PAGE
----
A DECADE OF DIFFERENCE
celebrating 10 years of President Clinton’s post-presidency
10 Inspiring Women from Our Decade of Difference
After discovering that she was HIV-positive in 2003, Tsepang, a young woman from Lesotho, began treatment at the Karabong Clinic, which purchases antiretroviral medicines (ARVs) under Clinton Foundation agreements. Today she works at the clinic to support nurses, provide counseling to other patients, and contribute to HIV awareness campaigns. "This young woman will do more good than I ever could, by standing there and being proud to be a living, breathing human being entitled to dignity, equal respect, and asking people to do the responsible thing for themselves and all the other people in their community and their nation," President Clinton said.
Founder of Women for Women International, Zainab has helped bring financial and emotional support to women survivors of war. Through the Clinton Global Initiative, she has committed to build training centers and hospitals for survivors of violence in the Democratic Republic of the Congo. "What makes Zainab one of the most inspiring women I’ve met is not her amazing personal story, but what she has done with it," President Clinton said. Read more.
As a Youth Advisory Board member for the Alliance for a Healthier Generation, 14-year-old Carson has inspired schools in her state to move more and eat better. She’s spoken to the state legislature about youth nutrition, taught healthy habits to Santa Fe fourth graders, and organized a drive to collect used sports equipment for local schools — to name just a few of her many accomplishments. "I know that eating right and staying active will help me be able to achieve many things," she says.
Maritza Parra Córdoba
More than 14 years ago, Maritza began cultivating and selling spices to support her four daughters. Today she is the owner of TANA organic spices, a business that has grown to employ more than 150 women in her community — thanks in part to business and market support provided by the Clinton Foundation. Read more.
Oakland mom Jamilia reminds herself every day “to find the energy and ambition to see my babies grow up to be healthy, strong men and women.” When she couldn’t find healthy food options in her community, she worked to set up produce stands at her children’s school. Jamilia and other moms around the country are changing their communities with support from the Alliance for a Healthier Generation. Read more.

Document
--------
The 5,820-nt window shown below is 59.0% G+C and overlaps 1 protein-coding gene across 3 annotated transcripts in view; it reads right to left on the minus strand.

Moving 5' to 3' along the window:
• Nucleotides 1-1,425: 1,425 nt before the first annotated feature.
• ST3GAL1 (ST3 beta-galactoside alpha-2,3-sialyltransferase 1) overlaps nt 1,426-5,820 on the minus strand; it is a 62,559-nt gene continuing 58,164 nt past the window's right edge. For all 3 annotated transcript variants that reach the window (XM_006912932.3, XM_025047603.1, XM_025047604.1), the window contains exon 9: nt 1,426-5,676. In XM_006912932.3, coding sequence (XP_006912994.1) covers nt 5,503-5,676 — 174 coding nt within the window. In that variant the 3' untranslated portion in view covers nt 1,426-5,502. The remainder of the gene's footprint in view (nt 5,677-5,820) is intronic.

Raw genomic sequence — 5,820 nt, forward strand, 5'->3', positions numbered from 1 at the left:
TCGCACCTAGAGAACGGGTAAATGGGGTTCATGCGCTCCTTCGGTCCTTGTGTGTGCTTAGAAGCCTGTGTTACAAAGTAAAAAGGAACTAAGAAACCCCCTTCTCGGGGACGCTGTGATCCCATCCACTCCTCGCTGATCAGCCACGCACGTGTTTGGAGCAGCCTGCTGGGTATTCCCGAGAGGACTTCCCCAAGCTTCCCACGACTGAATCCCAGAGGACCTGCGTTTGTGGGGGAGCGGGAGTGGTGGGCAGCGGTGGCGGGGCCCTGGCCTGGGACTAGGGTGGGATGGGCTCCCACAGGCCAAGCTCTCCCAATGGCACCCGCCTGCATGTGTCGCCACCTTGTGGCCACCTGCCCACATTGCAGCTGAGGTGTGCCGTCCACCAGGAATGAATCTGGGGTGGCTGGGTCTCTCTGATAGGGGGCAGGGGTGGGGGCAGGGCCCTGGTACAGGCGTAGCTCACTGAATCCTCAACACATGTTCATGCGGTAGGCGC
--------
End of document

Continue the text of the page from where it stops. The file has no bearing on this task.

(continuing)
Ifijenia, who lives in Malawi’s Mchinji District, is one of hundreds of smallholder farmers benefiting from the Clinton Foundation’s agriculture programs in the region. Through her participation in the Tijanjane Club, she learned advanced farming techniques, received higher-quality inputs, and increased her yield from 5 bags per acre to 20 bags. She’s using the extra income to send her daughter to boarding school. Watch her tell her story.
Lexy Funk and Susan Doban
Architect-turned-entrepreneur Susan Doban wanted to expand her firm, but didn’t know how to position her business for sustainable growth. The Clinton Foundation’s Entrepreneur Mentoring Program matched her with local successful entrepreneur Lexy Funk, owner of Brooklyn Industries, and together they mapped a plan for success.
Caribbean Crafts owner Magalie Dresse is helping Haitians get back to work by training and employing nearly 300 Haitian artisans. With business and market support from the Clinton Foundation, Magalie hopes to expand her business to nearly 1,000 artisans by the end of this year and find new retail partners around the world. Watch a video about her work.
Katie McClain and Suzanne Malec-McKenna
As city director for the Clinton Foundation’s climate initiative in Chicago, Katie McClain works with Suzanne Malec-McKenna, commissioner for the Chicago Department of Environment, to implement projects that reduce the carbon footprint of the entire city.Watch a video about their results.
A resident of Flushing, New York, Suan Jeng won the opportunity to spend a day with President Clinton last March as part of a Clinton Foundation fundraising drive. But her commitment to improving the lives of others doesn’t stop there — she’s also the founder of River in the Desert Advocacy Center, a New York-based organization that fights domestic violence and human trafficking. "Working with victims...is hard," she says, "but I wake up thinking, what can I do today?"